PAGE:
The changes, part of new   regulations and guidance issued by the Department of Health and Human   Services, will give some consumers an extra two years to remain on health   plans that would otherwise be canceled for failing to meet Obamacare’s   minimum coverage requirements. Many of those plans had already been given a   one-year reprieve in November 2013, but now they could be sold through 2016.   It also extends the offer to people in small group health insurance plans,   where small businesses could also have faced plan cancellations in the coming   year.

The insurance industry has   worried that the move to “un-cancel” plans could make it harder for   the new markets to succeed, and some strong backers of the law also worry.   Sen. Tom Harkin (D-Iowa), for instance, said in an interview that he’d rather   see people in the newer policies with stronger coverage.

“We’ve been through this   before. They made that decision – fine,” Harkin said. “A lot of   people say they have policies that they don’t pay very much for but I put it   this way: they’re great policies as long as you don’t get sick.”

A new rule also requires that   an Obamacare program intended to protect insurers from unexpected costs is   fully funded by the insurance industry, rather than by taxpayers. Republicans   have said that taxpayers could be on the hook for an insurance industry   “bailout” through these provisions.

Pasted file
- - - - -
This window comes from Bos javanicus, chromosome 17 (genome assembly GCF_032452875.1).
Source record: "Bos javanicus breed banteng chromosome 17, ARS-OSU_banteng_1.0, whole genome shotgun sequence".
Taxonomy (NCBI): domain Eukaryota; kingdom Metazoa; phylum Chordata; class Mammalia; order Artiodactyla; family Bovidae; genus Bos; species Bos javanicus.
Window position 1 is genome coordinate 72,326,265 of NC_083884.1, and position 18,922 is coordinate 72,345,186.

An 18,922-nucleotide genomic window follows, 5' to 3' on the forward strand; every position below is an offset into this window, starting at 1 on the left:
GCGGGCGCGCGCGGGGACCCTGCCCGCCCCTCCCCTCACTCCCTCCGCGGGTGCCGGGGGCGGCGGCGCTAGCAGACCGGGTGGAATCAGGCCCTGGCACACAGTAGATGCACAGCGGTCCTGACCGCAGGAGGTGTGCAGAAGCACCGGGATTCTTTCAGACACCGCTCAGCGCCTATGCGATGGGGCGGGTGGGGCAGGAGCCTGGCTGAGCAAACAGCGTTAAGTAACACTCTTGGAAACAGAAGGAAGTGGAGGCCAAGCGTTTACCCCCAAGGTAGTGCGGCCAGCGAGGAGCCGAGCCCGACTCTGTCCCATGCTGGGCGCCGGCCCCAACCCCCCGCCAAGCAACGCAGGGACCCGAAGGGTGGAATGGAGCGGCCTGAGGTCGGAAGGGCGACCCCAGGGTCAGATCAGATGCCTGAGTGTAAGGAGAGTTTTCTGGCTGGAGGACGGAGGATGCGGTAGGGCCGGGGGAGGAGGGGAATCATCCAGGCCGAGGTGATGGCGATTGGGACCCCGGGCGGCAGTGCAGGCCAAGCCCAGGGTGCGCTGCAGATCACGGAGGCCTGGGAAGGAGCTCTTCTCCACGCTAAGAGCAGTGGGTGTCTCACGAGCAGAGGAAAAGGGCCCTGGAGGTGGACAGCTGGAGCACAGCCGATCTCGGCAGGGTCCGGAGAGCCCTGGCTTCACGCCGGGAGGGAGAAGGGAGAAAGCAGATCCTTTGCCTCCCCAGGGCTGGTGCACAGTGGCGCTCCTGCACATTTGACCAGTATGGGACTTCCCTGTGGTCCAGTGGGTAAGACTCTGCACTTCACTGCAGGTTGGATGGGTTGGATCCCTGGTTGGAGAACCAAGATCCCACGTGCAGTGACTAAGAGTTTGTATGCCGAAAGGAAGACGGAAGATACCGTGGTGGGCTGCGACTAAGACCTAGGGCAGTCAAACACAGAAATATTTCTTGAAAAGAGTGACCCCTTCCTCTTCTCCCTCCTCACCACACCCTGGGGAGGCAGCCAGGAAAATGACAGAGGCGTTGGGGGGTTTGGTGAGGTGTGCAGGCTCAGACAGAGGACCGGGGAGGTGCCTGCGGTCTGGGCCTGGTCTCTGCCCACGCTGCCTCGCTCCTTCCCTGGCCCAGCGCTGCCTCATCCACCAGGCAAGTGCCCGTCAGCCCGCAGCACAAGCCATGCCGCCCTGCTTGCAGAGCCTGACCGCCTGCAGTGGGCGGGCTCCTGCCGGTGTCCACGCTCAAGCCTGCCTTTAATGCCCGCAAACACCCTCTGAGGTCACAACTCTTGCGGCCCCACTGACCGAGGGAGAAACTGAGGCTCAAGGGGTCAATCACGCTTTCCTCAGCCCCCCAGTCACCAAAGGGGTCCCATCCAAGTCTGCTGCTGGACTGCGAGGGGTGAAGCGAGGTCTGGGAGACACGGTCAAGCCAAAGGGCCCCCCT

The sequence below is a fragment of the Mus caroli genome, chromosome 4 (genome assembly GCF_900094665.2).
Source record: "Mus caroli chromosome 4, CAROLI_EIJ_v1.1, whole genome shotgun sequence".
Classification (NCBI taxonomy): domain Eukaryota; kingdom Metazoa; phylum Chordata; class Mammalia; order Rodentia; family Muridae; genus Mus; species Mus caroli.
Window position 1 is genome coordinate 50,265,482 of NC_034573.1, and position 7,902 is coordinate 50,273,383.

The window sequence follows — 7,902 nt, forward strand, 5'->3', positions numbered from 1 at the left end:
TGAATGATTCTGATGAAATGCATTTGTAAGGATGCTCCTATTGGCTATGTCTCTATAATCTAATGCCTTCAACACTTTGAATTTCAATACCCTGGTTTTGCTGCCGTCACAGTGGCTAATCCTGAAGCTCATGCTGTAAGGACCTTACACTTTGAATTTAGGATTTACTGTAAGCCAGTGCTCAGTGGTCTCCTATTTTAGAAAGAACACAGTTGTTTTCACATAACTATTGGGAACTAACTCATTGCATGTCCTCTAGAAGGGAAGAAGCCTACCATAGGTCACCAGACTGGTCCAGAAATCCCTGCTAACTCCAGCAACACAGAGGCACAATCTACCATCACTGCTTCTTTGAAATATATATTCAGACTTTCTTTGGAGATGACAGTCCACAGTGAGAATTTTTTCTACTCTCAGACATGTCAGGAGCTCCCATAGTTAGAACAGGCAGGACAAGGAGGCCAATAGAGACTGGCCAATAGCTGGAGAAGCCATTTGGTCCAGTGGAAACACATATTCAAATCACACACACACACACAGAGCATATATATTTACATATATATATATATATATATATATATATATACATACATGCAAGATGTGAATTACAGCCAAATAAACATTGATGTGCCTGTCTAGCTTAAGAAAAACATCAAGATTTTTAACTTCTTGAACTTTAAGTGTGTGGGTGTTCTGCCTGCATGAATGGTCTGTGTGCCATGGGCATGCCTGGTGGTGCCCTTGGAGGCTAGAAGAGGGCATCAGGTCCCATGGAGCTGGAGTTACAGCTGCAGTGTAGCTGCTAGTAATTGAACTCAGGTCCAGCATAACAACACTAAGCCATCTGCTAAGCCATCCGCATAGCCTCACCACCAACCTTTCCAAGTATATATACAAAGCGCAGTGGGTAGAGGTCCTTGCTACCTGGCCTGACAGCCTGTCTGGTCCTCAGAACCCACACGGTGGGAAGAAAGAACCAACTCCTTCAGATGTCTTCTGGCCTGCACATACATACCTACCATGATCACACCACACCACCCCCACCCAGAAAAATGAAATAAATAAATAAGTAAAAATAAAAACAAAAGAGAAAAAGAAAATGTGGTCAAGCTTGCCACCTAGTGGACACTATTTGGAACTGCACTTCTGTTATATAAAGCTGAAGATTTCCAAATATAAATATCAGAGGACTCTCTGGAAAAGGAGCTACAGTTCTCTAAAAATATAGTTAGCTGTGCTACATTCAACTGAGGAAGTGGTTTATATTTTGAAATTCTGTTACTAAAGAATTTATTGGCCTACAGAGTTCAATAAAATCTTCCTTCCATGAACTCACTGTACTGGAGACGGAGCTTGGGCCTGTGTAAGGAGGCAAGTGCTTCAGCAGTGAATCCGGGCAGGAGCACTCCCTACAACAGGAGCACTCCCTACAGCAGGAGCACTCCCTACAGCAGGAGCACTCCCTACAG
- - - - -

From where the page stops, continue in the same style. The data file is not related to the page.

The rule also outlines the   administration’s plan to implement SHOP exchanges for small businesses. The   federal one had been delayed a year. The Treasury Department also said it was   streamlining some of the paperwork for employers. 

Source: Kyle Cheney, Politico   Pro

Producers vindicated as House slams navigators

After months of feeling ignored in favor of government-funded navigators, producers are finally enjoying their time in the spotlight. They’re also enjoying a bit of sweet vindication as a Republican-led House panel releases a report accusing navigators of committing significant errors and risking privacy.

Navigators, which were appointed in the Affordable Care Act rollout to help consumers enroll in health plans, have been giving enrollees bad information and haven’t done enough to protect privacy, the report said.

“Documents call into question the effectiveness of the Navigator program and the Obama administration’s ability to safeguard consumer information,” the House Oversight Committee concluded.  Click Here for full story:  http://bit.ly/1bQmn0z

As The Policy Cancellation and Extension Saga Turns